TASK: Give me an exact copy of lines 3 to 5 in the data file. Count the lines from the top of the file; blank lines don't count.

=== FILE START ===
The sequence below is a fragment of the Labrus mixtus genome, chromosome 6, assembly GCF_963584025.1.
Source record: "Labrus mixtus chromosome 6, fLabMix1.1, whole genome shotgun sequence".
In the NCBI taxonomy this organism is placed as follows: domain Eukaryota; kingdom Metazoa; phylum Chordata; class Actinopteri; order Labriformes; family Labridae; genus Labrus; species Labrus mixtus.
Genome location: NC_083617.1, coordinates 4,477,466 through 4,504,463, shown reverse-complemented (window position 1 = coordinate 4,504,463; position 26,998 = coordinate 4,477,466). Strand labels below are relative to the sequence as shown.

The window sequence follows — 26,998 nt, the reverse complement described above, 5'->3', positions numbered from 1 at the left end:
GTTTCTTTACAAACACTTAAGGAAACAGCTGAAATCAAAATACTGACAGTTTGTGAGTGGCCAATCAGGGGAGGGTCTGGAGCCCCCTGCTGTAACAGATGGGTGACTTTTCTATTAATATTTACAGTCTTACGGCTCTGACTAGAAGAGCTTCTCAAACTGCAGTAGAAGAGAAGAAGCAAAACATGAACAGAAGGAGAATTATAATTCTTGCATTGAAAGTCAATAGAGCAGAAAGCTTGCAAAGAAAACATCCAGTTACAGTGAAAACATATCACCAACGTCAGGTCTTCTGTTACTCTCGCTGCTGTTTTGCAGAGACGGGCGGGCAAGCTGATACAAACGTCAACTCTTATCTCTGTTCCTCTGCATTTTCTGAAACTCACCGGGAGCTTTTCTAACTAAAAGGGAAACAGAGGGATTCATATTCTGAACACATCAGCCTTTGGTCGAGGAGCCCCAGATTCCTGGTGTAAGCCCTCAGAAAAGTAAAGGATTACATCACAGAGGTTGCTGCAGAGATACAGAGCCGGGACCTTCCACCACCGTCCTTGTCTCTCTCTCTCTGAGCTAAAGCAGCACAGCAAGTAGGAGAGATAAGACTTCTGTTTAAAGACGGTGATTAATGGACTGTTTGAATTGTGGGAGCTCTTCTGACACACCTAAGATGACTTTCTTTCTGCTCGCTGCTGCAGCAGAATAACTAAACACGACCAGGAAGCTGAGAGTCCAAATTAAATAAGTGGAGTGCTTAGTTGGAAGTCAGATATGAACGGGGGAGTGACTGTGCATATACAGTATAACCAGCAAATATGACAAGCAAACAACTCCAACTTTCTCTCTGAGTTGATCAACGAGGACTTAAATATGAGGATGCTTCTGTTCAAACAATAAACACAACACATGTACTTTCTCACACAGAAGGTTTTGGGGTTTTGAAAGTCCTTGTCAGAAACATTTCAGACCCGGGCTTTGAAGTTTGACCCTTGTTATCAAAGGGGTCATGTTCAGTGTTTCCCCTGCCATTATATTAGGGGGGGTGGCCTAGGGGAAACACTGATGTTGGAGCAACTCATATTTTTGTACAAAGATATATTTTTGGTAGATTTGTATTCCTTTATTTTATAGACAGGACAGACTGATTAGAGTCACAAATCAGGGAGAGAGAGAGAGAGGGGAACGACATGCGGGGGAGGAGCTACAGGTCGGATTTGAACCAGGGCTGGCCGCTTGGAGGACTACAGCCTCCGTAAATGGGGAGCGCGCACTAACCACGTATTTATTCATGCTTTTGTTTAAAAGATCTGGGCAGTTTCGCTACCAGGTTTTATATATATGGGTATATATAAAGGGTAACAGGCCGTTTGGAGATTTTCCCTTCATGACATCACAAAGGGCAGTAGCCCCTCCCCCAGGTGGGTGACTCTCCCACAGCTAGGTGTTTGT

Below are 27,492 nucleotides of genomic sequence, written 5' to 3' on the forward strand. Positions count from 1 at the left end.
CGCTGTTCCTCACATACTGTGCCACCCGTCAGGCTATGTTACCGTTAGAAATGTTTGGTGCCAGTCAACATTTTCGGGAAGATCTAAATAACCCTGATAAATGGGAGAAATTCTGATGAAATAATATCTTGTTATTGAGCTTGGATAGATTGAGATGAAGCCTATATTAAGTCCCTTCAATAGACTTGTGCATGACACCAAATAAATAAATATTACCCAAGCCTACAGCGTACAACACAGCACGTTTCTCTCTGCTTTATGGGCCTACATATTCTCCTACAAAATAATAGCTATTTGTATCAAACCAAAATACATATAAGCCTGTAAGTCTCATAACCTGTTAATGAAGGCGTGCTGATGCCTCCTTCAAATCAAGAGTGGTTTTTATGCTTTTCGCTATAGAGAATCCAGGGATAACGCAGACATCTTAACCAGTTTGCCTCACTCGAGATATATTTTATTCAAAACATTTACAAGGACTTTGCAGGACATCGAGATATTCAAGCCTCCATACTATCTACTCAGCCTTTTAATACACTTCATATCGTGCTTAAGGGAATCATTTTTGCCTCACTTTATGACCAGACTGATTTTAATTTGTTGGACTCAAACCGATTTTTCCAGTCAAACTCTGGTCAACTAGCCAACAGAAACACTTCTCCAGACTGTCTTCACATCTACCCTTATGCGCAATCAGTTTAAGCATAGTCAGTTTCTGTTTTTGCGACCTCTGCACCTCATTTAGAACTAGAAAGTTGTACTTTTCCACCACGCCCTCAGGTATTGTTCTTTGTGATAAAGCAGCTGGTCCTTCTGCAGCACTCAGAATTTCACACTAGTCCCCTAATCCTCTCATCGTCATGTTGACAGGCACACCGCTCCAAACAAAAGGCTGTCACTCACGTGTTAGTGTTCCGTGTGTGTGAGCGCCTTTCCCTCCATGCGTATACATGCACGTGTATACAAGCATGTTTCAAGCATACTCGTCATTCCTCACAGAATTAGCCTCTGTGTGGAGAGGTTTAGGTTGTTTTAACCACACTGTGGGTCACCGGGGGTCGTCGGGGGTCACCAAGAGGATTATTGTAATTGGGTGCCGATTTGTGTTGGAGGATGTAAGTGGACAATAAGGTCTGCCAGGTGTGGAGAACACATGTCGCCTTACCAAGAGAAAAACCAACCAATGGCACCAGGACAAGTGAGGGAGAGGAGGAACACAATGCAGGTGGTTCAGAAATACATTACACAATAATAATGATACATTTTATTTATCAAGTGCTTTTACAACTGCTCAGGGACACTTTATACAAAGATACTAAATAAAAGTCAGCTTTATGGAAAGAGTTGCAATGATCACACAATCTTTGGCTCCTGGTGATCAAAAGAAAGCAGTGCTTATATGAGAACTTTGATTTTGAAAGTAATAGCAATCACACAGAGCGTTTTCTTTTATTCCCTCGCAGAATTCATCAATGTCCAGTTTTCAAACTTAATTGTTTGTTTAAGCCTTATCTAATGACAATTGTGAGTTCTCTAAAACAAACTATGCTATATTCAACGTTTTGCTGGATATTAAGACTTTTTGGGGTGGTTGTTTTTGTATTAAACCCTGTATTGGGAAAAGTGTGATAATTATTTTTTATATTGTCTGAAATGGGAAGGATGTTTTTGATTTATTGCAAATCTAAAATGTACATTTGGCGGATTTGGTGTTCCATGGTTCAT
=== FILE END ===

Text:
In the NCBI taxonomy this organism is placed as follows: domain Eukaryota; kingdom Metazoa; phylum Chordata; class Actinopteri; order Labriformes; family Labridae; genus Labrus; species Labrus mixtus.
Genome location: NC_083617.1, coordinates 4,477,466 through 4,504,463, shown reverse-complemented (window position 1 = coordinate 4,504,463; position 26,998 = coordinate 4,477,466). Strand labels below are relative to the sequence as shown.

The window sequence follows — 26,998 nt, the reverse complement described above, 5'->3', positions numbered from 1 at the left end: